It’s distressing to see someone you love going through a difficult time. We all want what’s best for those close to us, and it hurts to see them struggling. It’s hard to know how bad things are, or what we can do to help. On top of that, you’ve got your own life to think about.

This blog post addresses these dilemmas, suggesting five ways to offer help. It includes things to look out for, things to avoid, and how you can look for professional support.

1.    Get to know the warning signs

You know your loved ones. If they’re having a hard time, chances are you’ll get a sense that something is ‘off’. Still, it’s useful to be aware of some of the common warning signs. There are many patterns of behaviour that may be symptoms of wider mental health difficulties.

Among others, these include withdrawal from social activity, significant changes in mood or behaviour, loss of appetite, trouble with sleeping, or an unusual drop in everyday functioning. It’s important to be aware that these are just potential symptoms. Not everyone exhibiting these behaviours needs mental health care, and not everyone in need of mental health care exhibits these behaviours. But these are common indicators that are worth looking out for if you are concerned.

2.    Reach out

It could be that someone is in serious need of support, but doesn’t know how to ask. It’s OK to broach the subject with them. A simple “are you OK?” goes a long way. Hiding our mental health challenges is a significant burden. It can really help just to let someone know that you care and you’re there for them. The key is to encourage someone to open up.

3.    Provide emotional support

Study after study shows how important our support networks are to mental health care. Some people need professional support, but even the most comprehensive care makes room for friends and family. They give us stability, comfort and love, keeping us rooted in place and connected with the world outside the professional care environment.

You don’t have to do it all yourself, but try to be part of that support. It will comfort them to know that you’re there.

4.    Don’t diagnose

As a society, we’re more open and knowledgeable than ever before when it comes to mental health. We’ve got a way to go, but this is huge progress. If there’s less stigma and more openness, it means more people will take that vital step of seeking support.

However, sometimes the increased visibility of mental health can lead people to act like experts and ‘diagnose’ others informally. However well-meaning, it’s best to avoid this, especially with someone who’s having a hard time. Not only does it risk upsetting them, but it can mislead as well. Clinical assessment is a specialised professional skill. There’s so much that you can do to help. But, at the risk of seeming blunt, diagnosis really is best left to trained experts.

5.     Help them find the help they need

We’ve said it already and we’ll keep saying it: when it comes to mental health challenges, family and friends are hugely important to the recovery process. But it’s important to recognise that there are times when professional support is needed. Care takes time, and assessment takes expertise. If your loved one is really struggling, it makes a lot of sense to look for expert help.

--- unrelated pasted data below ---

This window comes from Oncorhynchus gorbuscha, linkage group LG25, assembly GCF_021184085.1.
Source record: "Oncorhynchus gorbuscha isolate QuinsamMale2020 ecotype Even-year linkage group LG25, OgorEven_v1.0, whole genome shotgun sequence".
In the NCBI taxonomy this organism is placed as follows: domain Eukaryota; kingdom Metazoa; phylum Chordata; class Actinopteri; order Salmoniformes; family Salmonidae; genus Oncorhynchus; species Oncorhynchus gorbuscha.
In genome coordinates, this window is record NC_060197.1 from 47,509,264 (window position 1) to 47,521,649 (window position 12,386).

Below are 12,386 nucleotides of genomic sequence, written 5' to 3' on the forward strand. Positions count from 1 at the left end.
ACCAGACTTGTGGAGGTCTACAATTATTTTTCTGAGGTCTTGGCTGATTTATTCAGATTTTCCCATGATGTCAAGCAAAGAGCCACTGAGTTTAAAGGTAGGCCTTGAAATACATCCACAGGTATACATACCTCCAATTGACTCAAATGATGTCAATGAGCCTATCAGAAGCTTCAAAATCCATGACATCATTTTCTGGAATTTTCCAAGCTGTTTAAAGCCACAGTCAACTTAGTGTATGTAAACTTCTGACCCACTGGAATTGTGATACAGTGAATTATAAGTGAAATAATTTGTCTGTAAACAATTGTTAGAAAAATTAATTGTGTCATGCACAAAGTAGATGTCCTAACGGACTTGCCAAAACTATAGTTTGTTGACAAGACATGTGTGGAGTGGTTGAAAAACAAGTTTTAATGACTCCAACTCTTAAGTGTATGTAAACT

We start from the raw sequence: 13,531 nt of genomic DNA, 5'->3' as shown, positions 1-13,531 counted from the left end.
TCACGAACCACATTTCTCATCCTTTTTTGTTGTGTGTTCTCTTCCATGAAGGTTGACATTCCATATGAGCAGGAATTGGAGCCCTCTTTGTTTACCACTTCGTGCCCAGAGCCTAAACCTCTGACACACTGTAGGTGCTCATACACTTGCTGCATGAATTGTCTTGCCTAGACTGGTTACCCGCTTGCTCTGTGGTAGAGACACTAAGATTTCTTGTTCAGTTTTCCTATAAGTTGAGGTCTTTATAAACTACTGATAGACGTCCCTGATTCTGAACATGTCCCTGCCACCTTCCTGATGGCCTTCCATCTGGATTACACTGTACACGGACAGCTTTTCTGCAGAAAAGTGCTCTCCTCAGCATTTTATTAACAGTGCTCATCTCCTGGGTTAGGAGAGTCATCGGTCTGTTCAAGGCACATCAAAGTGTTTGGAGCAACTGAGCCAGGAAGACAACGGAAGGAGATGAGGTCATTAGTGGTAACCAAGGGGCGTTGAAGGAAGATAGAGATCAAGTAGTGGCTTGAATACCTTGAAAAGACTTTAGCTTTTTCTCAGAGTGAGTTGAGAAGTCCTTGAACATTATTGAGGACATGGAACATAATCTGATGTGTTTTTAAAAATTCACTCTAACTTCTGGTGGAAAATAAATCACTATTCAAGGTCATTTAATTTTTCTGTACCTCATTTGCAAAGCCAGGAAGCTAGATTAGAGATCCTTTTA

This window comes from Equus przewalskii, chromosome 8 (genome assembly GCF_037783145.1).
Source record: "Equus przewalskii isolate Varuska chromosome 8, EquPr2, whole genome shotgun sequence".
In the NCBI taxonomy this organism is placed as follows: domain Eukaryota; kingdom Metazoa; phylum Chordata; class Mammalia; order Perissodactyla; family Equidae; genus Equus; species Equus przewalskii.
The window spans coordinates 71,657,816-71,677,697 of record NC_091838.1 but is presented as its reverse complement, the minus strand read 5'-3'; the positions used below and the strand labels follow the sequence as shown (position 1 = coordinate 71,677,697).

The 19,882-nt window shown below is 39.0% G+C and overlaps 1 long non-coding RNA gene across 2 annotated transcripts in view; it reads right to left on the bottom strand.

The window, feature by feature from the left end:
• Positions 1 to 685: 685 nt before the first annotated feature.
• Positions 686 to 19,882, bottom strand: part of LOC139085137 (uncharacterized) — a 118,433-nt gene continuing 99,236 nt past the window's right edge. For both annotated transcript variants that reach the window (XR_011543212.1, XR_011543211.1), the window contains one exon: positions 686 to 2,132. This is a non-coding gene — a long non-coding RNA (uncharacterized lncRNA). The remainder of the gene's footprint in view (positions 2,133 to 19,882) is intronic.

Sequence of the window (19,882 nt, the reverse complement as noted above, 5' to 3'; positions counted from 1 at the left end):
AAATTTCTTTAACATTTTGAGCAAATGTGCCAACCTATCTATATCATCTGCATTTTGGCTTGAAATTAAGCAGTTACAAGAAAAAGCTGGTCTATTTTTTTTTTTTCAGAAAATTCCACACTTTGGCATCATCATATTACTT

At Socium, we will work with you to provide that. We’re a private mental health care provider offering a range of services from assessments to comprehensive live-in care. We understand the dilemmas and doubts you may feel when you’re considering seeking professional support for someone you love. A one-off assessment from our expert team may help to clarify matters for you and your loved one.

Is private mental health care worth it?

There’s a lot of choice out there, from the public sector and charities to private care. It isn’t easy to decide where to turn, and we understand that. Our team has extensive experience in both the NHS and private sector, so we’ve seen these dilemmas close up.

There are many great charities out there, but there are limits to what they can do. The NHS also has to work under budgetary constraints that limit what it can do. There are significant waiting times for NHS services, which have only grown due to the COVID-19 pandemic. Some things can’t wait.

This is where private care helps. We have the means to cut out waiting times, and the resources to offer comprehensive support. Quite simply, private care gives you what you need when you need it.

How Socium can help

At Socium, we also understand the financial concerns that people feel in this situation. That’s why we believe in offering affordable private mental health care. The first step is an assessment from one an experienced Registered Mental Health Nurse (RMN). This takes an hour-and-a-half, and is an important stage in understanding what you need next. We can do this in person, or by video call.

Our new Check-in service is a reasonably priced subscription option, giving your loved one a weekly call with an experienced Registered Mental Health Nurse (RMN). The RMN will make regular reports, and update everyone else involved in the care process. This makes them a single point of contact, relieving family of some of the most time-consuming and stressful aspects of care.

This complements our most comprehensive service, which is full-time live-in care. An RMN will be based in your loved one’s home, up to 24 hours per day. This means full professional care is on hand at all times, providing the constant care of inpatient care without the disruption.

Whatever we do, we’ll always involve you as much as you need. We know it’s worrying to see someone you care about struggling. But there are ways to guide them towards health and happiness.

If you’ve got any questions or want more information, you can use our contact page to get in touch. Alternatively, you can just call us on +44 203 384 0007